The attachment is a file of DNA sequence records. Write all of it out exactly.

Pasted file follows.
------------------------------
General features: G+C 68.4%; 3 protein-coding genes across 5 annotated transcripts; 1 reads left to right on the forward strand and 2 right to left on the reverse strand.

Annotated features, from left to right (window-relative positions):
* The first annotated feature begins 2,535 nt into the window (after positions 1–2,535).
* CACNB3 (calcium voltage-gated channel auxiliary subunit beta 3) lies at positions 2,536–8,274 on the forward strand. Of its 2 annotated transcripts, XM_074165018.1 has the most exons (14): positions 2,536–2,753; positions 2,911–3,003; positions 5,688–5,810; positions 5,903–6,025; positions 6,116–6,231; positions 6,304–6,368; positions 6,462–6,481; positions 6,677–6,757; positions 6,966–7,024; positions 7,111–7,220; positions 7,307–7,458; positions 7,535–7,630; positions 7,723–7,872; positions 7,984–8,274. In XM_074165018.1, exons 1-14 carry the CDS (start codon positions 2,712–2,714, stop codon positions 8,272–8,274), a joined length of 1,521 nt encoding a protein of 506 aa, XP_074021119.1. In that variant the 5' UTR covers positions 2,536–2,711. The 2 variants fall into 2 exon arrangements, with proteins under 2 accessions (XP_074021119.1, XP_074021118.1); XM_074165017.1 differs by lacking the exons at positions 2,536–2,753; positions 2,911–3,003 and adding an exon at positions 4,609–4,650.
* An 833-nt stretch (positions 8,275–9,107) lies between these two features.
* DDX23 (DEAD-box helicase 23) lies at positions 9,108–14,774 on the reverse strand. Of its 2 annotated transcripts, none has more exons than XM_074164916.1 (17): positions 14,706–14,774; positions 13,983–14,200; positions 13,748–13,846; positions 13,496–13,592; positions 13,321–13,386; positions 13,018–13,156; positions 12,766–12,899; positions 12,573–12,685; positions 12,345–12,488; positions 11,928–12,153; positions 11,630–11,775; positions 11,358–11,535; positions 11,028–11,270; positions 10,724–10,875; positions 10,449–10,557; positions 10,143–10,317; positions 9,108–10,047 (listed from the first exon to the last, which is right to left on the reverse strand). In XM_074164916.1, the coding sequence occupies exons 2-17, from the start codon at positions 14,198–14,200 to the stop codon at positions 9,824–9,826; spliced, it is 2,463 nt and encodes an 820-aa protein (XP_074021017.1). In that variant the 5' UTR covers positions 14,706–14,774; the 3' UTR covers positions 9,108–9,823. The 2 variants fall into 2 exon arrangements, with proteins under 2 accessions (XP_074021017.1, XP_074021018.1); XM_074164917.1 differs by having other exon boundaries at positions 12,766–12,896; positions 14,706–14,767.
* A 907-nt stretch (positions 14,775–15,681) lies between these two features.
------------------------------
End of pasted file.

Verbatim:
General features: G+C 68.4%; 3 protein-coding genes across 5 annotated transcripts; 1 reads left to right on the forward strand and 2 right to left on the reverse strand.

Annotated features, from left to right (window-relative positions):
* The first annotated feature begins 2,535 nt into the window (after positions 1–2,535).
* CACNB3 (calcium voltage-gated channel auxiliary subunit beta 3) lies at positions 2,536–8,274 on the forward strand. Of its 2 annotated transcripts, XM_074165018.1 has the most exons (14): positions 2,536–2,753; positions 2,911–3,003; positions 5,688–5,810; positions 5,903–6,025; positions 6,116–6,231; positions 6,304–6,368; positions 6,462–6,481; positions 6,677–6,757; positions 6,966–7,024; positions 7,111–7,220; positions 7,307–7,458; positions 7,535–7,630; positions 7,723–7,872; positions 7,984–8,274. In XM_074165018.1, exons 1-14 carry the CDS (start codon positions 2,712–2,714, stop codon positions 8,272–8,274), a joined length of 1,521 nt encoding a protein of 506 aa, XP_074021119.1. In that variant the 5' UTR covers positions 2,536–2,711. The 2 variants fall into 2 exon arrangements, with proteins under 2 accessions (XP_074021119.1, XP_074021118.1); XM_074165017.1 differs by lacking the exons at positions 2,536–2,753; positions 2,911–3,003 and adding an exon at positions 4,609–4,650.
* An 833-nt stretch (positions 8,275–9,107) lies between these two features.
* DDX23 (DEAD-box helicase 23) lies at positions 9,108–14,774 on the reverse strand. Of its 2 annotated transcripts, none has more exons than XM_074164916.1 (17): positions 14,706–14,774; positions 13,983–14,200; positions 13,748–13,846; positions 13,496–13,592; positions 13,321–13,386; positions 13,018–13,156; positions 12,766–12,899; positions 12,573–12,685; positions 12,345–12,488; positions 11,928–12,153; positions 11,630–11,775; positions 11,358–11,535; positions 11,028–11,270; positions 10,724–10,875; positions 10,449–10,557; positions 10,143–10,317; positions 9,108–10,047 (listed from the first exon to the last, which is right to left on the reverse strand). In XM_074164916.1, the coding sequence occupies exons 2-17, from the start codon at positions 14,198–14,200 to the stop codon at positions 9,824–9,826; spliced, it is 2,463 nt and encodes an 820-aa protein (XP_074021017.1). In that variant the 5' UTR covers positions 14,706–14,774; the 3' UTR covers positions 9,108–9,823. The 2 variants fall into 2 exon arrangements, with proteins under 2 accessions (XP_074021017.1, XP_074021018.1); XM_074164917.1 differs by having other exon boundaries at positions 12,766–12,896; positions 14,706–14,767.
* A 907-nt stretch (positions 14,775–15,681) lies between these two features.